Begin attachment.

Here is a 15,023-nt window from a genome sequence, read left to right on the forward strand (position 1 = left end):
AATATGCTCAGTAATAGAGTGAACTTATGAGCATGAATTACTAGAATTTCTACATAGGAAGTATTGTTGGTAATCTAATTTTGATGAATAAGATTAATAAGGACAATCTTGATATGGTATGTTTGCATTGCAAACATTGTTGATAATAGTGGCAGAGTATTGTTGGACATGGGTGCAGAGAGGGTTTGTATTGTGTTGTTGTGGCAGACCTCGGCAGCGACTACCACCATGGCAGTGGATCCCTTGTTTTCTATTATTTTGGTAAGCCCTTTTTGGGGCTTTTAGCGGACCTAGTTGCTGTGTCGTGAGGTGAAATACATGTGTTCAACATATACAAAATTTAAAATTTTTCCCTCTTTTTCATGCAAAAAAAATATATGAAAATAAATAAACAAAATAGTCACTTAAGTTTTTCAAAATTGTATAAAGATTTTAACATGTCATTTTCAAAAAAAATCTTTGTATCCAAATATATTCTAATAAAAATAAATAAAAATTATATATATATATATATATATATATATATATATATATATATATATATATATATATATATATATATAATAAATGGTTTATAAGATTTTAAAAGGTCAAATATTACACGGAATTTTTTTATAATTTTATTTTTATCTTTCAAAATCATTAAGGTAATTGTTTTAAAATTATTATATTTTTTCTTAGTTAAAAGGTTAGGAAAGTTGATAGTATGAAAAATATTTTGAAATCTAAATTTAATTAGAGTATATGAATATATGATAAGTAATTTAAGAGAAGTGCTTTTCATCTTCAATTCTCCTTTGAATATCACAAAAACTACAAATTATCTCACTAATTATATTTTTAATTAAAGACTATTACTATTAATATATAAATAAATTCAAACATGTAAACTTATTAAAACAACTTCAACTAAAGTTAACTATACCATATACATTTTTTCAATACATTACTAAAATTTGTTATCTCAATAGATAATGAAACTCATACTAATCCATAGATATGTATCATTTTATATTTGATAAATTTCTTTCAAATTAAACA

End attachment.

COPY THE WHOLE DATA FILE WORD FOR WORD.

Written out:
Here is a 15,023-nt window from a genome sequence, read left to right on the forward strand (position 1 = left end):
AATATGCTCAGTAATAGAGTGAACTTATGAGCATGAATTACTAGAATTTCTACATAGGAAGTATTGTTGGTAATCTAATTTTGATGAATAAGATTAATAAGGACAATCTTGATATGGTATGTTTGCATTGCAAACATTGTTGATAATAGTGGCAGAGTATTGTTGGACATGGGTGCAGAGAGGGTTTGTATTGTGTTGTTGTGGCAGACCTCGGCAGCGACTACCACCATGGCAGTGGATCCCTTGTTTTCTATTATTTTGGTAAGCCCTTTTTGGGGCTTTTAGCGGACCTAGTTGCTGTGTCGTGAGGTGAAATACATGTGTTCAACATATACAAAATTTAAAATTTTTCCCTCTTTTTCATGCAAAAAAAATATATGAAAATAAATAAACAAAATAGTCACTTAAGTTTTTCAAAATTGTATAAAGATTTTAACATGTCATTTTCAAAAAAAATCTTTGTATCCAAATATATTCTAATAAAAATAAATAAAAATTATATATATATATATATATATATATATATATATATATATATATATATATATATATATATATATATAATAAATGGTTTATAAGATTTTAAAAGGTCAAATATTACACGGAATTTTTTTATAATTTTATTTTTATCTTTCAAAATCATTAAGGTAATTGTTTTAAAATTATTATATTTTTTCTTAGTTAAAAGGTTAGGAAAGTTGATAGTATGAAAAATATTTTGAAATCTAAATTTAATTAGAGTATATGAATATATGATAAGTAATTTAAGAGAAGTGCTTTTCATCTTCAATTCTCCTTTGAATATCACAAAAACTACAAATTATCTCACTAATTATATTTTTAATTAAAGACTATTACTATTAATATATAAATAAATTCAAACATGTAAACTTATTAAAACAACTTCAACTAAAGTTAACTATACCATATACATTTTTTCAATACATTACTAAAATTTGTTATCTCAATAGATAATGAAACTCATACTAATCCATAGATATGTATCATTTTATATTTGATAAATTTCTTTCAAATTAAACA